The Court, feeling the need to be cautious and recognize the agency views, split the baby and ordered increased spill levels starting in 2018 and asked the federal, state and tribal fish experts to work together in 2017 to develop a plan for increased spring spill that maximizes the biological benefit for fish without exceeding any water quality standards or posing significant risks to navigation and human safety. Over the past eight months, state, federal and tribal agencies have been working collaboratively on this court-ordered spill plan for 2018 and beyond. A crew even travelled to Mississippi several times where an Army Corps of Engineers facility has actual models of each of these eight dams. Crazy, right? They run water through these models and look for problems that might harm the fish.
Well, long story short, these experts have been working together on this spill gameplan – per the Court’s order. So far, so good. No one has found any biological constraint for NOT spilling water over the dams in the spring at the levels currently allowed by the law (changing water quality regulations to allow for even higher levels of fish-aiding spill is another topic. More on that later.). Nor has anyone found any public safety or navigational reasons to limit or reduce spill. Another fear that defendants had raised.
That said, we still don’t yet have a final plan, either agreed to by the agencies or signed off by the court that will definitively implement maximum spill allowed by the law starting in spring 2018. As a result, there is still time for mischief by the dam agencies who have a long history of mischief when it comes to providing spill to help endangered wild salmon and steelhead. And there is still a chance the Court will have to address some aspects of these issues again this winter before a final plan is in place.
Stay tuned. We will keep you posted on any new developments and reach out to ask for your help if the dam agencies try to take this spill collaboration off the rails.
5. Celebrating a Restored Sandy River (OR) – 10 years after dam removal
Here’s some excerpts from the Oregon Department of Fish and Wildlife press release marking the 10 year anniversary of freeing the Sandy River in northwest Oregon. The bottom line – yet another still evolving but already highly successful story of removing dams, restoring rivers, and recovering salmon and steelhead.
Ten years ago a new era of salmon and steelhead recovery quite literally started out with a bang when Marmot Dam was removed from the Sandy River. More than a ton of high-grade explosives were detonated, taking off the face of the 47-foot high concrete dam.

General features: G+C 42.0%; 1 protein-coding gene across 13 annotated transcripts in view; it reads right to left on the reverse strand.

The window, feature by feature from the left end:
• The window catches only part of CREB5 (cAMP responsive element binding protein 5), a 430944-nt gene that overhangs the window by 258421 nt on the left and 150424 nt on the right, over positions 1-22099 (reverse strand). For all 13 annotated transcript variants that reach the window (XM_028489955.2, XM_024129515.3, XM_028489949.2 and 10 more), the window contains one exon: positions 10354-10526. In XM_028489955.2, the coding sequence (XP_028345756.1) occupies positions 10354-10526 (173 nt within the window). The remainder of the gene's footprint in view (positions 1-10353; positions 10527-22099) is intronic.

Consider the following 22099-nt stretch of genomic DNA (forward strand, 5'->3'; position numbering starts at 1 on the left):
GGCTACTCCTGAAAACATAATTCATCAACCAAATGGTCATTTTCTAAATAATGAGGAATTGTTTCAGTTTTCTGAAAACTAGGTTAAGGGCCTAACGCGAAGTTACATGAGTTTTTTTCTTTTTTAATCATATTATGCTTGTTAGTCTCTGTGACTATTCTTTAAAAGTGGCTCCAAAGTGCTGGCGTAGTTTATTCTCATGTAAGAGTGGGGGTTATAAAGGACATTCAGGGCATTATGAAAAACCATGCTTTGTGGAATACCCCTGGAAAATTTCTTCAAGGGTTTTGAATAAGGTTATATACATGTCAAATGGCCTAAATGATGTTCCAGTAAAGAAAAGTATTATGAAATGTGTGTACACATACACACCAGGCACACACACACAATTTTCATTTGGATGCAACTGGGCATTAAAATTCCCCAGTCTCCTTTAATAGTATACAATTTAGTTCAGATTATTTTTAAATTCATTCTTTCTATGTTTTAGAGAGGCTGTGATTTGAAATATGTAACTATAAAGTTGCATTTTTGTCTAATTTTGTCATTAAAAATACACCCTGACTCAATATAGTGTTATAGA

At the time, it was the largest dam breach ever attempted. Portland General Electric, owner of the dam, figured it would be more cost-effective to remove the structure than upgrade it to meet new federal relicensing standards.
Biologists, conservationists, anglers, and others hailed the removal of Marmot Dam as a victory for imperiled native runs of Chinook and coho salmon and steelhead. The hope was that fish would benefit from better flows, better water quality and unrestricted access to prime spawning grounds in the uppermost reaches of the river.
So has 10 years of a free-flowing Sandy River been good for fish?
The answer is an unqualified ‘yes’, according to Todd Alsbury, ODFW district fish biologist for the Sandy, and one of the partners in the removal of Marmot Dam.
Now, for the past three years, when other runs of salmon and steelhead around the region have been down, the Sandy has been seeing increasingly strong returns; in some cases, double what they were a decade ago before Marmot Dam was removed...Alsbury noted that in the 10 years since Marmot Dam was removed ODFW has observed the largest returns for all three species in 40 years.
The number of wild spring chinook increased from an average of 809 before dam removal to 2,086 afterwards. Similarly, coho increased from 784 returning fish before dam removal to 1,959 afterward, and wild winter steelhead increased from 898 to 2,757.
Read the full press release here.
And watch a 60-second time lapse of the removal of the Marmot Dam from the Sandy River here.
6. SOS website gets a major upgrade!
We are happy to invite you to visit our new and improved website. It has been a long time in the works. It is finally done and up and running. We think that it is more attractive, easier to navigate, with updated links to photo galleries, a video collection and detailed policy resources and links to further information on a range of topics: science, salmon and orca, clean energy and climate and more.
Please take a look and send us your feedback – especially if you see broken links, content needs, or have confusion about our programs, etc.
And don’t forget to confirm that our DONATE page is fully functional as well… ; )
7. Media Roundup: selected stories on orca, salmon, rivers
Lewiston Morning Tribune: Time to Breach? By Eric Barker, October 22, 2017
Street Roots News: Nez Perce activists fight to save the Snake River Tribe. By Stephen Quirke, 15 Sep 2017
Idaho Statesman Guest Opinion: Don’t blame ‘the blob.’ Even with good ocean conditions, salmon face hostile rivers. By Tom Stuart, September 23, 2017
Idaho Statesman: Remove 4 dams, leave these fish alone, and they may be able to replenish themselves. By Rocky Barker, Sunday, Sept. 10, 2017